It starts with feeling. Feeling what it's like to be Trayvon Martin, who is walking around with a target on his back and acting accordingly by lashing out and fighting for what he felt was unjust. Feeling what it's like to be George Zimmerman who felt that he was doing his part by protecting his neighbourhood and himself from what he felt to be a threat, because that's all he knows. That's what he believes.
I'm not condoning either of their actions, I'm trying to see the humanity and justice in him getting away with killing someone based on what he believed to be a threat based on everything in the world being in disarray, diseased, unhealed. We're walking around with noise, we're a schizophrenic group of people, listening to the voices inside our head, on the television, in music, from history, energetically. We're trying to wade through the noise. I'm going to keep wishing for the day that we can see each other as equal, and feel the pains of each other, feel the frustrations and confusions of each other, the fears of each other as our own. I wish for the day when we stop blaming one another. I wish for the day when we all use the love that we have in our beings for our loved ones and allow that love to spill over into the world without discerning who deserves it.
We all deserve to be loved and give love. We need healing, true healing. Deep healing. I wish for healing at the deepest level. It's going to hurt, it's going to kill, but in order for us to truly overcome, we've got to get into the ugly shit and hear each other out. Feel it. Understand it. Know our part in it. Accept our part in it. Let it move within us and move on. Let go. Forgive and move on. Move beyond this to become the clear, brilliant loving spirits that we are destined to be.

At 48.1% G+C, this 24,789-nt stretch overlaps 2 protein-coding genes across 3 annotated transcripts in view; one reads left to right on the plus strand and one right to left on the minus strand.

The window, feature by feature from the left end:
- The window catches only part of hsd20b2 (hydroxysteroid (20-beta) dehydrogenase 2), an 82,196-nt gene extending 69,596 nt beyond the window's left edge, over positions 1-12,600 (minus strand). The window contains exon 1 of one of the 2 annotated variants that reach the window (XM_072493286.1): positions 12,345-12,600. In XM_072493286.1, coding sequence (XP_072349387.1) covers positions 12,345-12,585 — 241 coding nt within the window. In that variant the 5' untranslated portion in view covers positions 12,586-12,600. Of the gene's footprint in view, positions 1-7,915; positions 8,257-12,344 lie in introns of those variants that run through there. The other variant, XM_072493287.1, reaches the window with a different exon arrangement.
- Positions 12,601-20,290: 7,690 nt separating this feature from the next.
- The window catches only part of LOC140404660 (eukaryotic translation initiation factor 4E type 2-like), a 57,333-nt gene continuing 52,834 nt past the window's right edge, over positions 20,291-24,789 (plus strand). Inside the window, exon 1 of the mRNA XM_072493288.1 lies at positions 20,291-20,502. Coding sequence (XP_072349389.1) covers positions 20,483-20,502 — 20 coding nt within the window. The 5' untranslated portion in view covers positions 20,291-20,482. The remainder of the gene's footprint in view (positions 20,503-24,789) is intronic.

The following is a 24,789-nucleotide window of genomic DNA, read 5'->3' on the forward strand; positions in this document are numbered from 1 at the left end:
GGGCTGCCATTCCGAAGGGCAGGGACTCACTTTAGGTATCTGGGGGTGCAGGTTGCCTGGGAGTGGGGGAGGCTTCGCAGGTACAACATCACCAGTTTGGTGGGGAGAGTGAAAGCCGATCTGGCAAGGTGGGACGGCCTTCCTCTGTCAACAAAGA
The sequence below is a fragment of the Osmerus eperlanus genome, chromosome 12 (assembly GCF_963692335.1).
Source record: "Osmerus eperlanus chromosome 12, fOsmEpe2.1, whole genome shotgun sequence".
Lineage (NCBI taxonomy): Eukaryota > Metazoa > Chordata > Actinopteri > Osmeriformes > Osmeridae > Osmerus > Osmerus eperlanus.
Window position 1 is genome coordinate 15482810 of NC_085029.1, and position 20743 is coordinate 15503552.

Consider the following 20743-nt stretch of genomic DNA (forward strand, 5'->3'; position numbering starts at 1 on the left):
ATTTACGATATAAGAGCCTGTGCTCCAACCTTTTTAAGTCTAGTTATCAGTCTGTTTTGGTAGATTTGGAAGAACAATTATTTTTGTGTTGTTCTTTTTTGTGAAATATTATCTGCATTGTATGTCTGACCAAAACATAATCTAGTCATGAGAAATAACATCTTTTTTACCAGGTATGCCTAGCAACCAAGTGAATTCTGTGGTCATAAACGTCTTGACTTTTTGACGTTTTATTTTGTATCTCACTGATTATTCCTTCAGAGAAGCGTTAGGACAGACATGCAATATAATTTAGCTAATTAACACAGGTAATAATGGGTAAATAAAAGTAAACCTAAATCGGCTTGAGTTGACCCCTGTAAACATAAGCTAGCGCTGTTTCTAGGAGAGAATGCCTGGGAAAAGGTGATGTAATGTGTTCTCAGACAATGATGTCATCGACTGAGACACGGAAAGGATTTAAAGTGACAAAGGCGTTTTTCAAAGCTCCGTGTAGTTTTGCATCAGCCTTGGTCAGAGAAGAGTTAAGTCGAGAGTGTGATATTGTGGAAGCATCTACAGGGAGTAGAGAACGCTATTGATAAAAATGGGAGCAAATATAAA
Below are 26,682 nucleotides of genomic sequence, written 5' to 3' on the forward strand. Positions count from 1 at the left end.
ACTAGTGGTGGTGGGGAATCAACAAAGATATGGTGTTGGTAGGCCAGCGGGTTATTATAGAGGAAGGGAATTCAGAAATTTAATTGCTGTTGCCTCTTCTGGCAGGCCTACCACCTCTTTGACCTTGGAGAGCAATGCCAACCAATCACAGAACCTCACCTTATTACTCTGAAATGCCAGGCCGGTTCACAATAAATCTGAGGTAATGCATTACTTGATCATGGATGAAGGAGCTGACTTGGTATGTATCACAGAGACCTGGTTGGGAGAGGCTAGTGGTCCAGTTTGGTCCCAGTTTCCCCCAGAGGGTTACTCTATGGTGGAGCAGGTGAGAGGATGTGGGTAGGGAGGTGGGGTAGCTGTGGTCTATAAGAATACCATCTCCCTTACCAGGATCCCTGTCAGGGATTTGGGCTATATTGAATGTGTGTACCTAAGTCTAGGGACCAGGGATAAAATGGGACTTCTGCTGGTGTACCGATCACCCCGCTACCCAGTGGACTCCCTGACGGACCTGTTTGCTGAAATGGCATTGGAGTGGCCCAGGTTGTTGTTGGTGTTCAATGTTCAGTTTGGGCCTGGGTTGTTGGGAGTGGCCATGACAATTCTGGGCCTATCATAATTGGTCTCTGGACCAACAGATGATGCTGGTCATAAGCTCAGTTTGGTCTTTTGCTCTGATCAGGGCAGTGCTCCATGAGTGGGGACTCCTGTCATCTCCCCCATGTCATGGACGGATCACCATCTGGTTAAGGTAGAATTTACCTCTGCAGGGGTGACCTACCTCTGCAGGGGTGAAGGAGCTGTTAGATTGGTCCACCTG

<strong>Feb. 19, 2012</strong> -- Trayvon Martin, 17, and Tracy, his father, travel from Miami Gardens to Sanford, Fla., to visit the elder Martin's fiancee in her townhome at The Retreat at Twin Lakes. <em>Photo courtesy of <a href="http://www.globalgrind.com" target="_blank">globalgrind.com</a></em>
<strong>Feb. 26, 2012</strong> -- Trayvon Martin is walking to the home of his father's fiancee after purchasing items from a 7-Eleven store in Sanford. George Zimmerman, a neighborhood watch volunteer, spots Martin at approximately 7 p.m. and calls police. "We've had some break-ins in my neighborhood, and there's a real suspicious guy," Zimmerman tells police.
<strong>Feb. 26, 2012</strong> -- Roughly seven minutes after Zimmerman's call to police, authorities receive a 911 call from an individual reporting a fight. During the call, the dispatcher hears a gunshot in the background and sends police units to the location. Responding officers discover that Martin has been shot in the chest. The teen is unresponsive and pronounced dead at the scene. Police find no identification on Martin and label him a John Doe.
<strong>Feb. 26, 2012</strong> -- Questioned by police, Zimmerman informs them that Martin attacked him and he fired his gun in self-defense. Authorities confiscate Zimmerman's 9 mm semi-automatic pistol and take him to the Sanford Police Department for further questioning.